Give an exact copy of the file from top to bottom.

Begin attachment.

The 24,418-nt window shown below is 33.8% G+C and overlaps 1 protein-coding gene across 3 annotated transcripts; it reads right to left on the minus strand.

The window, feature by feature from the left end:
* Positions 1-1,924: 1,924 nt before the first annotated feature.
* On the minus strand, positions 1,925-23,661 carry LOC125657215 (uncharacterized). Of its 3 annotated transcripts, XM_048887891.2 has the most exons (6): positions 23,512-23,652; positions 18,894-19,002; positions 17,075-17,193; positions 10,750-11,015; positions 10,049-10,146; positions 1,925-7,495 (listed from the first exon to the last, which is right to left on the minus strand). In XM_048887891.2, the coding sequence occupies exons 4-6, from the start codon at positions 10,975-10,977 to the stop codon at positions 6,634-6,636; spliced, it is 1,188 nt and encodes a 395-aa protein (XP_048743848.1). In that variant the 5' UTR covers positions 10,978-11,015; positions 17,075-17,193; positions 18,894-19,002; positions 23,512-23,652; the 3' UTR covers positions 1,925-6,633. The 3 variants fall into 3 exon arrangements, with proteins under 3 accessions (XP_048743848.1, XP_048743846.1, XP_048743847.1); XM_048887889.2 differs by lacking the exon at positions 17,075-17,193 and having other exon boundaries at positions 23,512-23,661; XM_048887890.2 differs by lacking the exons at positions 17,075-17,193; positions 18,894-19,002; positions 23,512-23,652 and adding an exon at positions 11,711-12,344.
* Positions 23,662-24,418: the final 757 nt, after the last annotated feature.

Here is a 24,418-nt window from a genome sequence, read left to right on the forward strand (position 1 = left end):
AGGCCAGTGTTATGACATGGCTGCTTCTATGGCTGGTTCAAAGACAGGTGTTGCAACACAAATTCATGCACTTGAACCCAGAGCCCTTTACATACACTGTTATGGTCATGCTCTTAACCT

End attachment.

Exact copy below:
The 24,418-nt window shown below is 33.8% G+C and overlaps 1 protein-coding gene across 3 annotated transcripts; it reads right to left on the minus strand.

The window, feature by feature from the left end:
* Positions 1-1,924: 1,924 nt before the first annotated feature.
* On the minus strand, positions 1,925-23,661 carry LOC125657215 (uncharacterized). Of its 3 annotated transcripts, XM_048887891.2 has the most exons (6): positions 23,512-23,652; positions 18,894-19,002; positions 17,075-17,193; positions 10,750-11,015; positions 10,049-10,146; positions 1,925-7,495 (listed from the first exon to the last, which is right to left on the minus strand). In XM_048887891.2, the coding sequence occupies exons 4-6, from the start codon at positions 10,975-10,977 to the stop codon at positions 6,634-6,636; spliced, it is 1,188 nt and encodes a 395-aa protein (XP_048743848.1). In that variant the 5' UTR covers positions 10,978-11,015; positions 17,075-17,193; positions 18,894-19,002; positions 23,512-23,652; the 3' UTR covers positions 1,925-6,633. The 3 variants fall into 3 exon arrangements, with proteins under 3 accessions (XP_048743848.1, XP_048743846.1, XP_048743847.1); XM_048887889.2 differs by lacking the exon at positions 17,075-17,193 and having other exon boundaries at positions 23,512-23,661; XM_048887890.2 differs by lacking the exons at positions 17,075-17,193; positions 18,894-19,002; positions 23,512-23,652 and adding an exon at positions 11,711-12,344.
* Positions 23,662-24,418: the final 757 nt, after the last annotated feature.

Here is a 24,418-nt window from a genome sequence, read left to right on the forward strand (position 1 = left end):
AGGCCAGTGTTATGACATGGCTGCTTCTATGGCTGGTTCAAAGACAGGTGTTGCAACACAAATTCATGCACTTGAACCCAGAGCCCTTTACATACACTGTTATGGTCATGCTCTTAACCT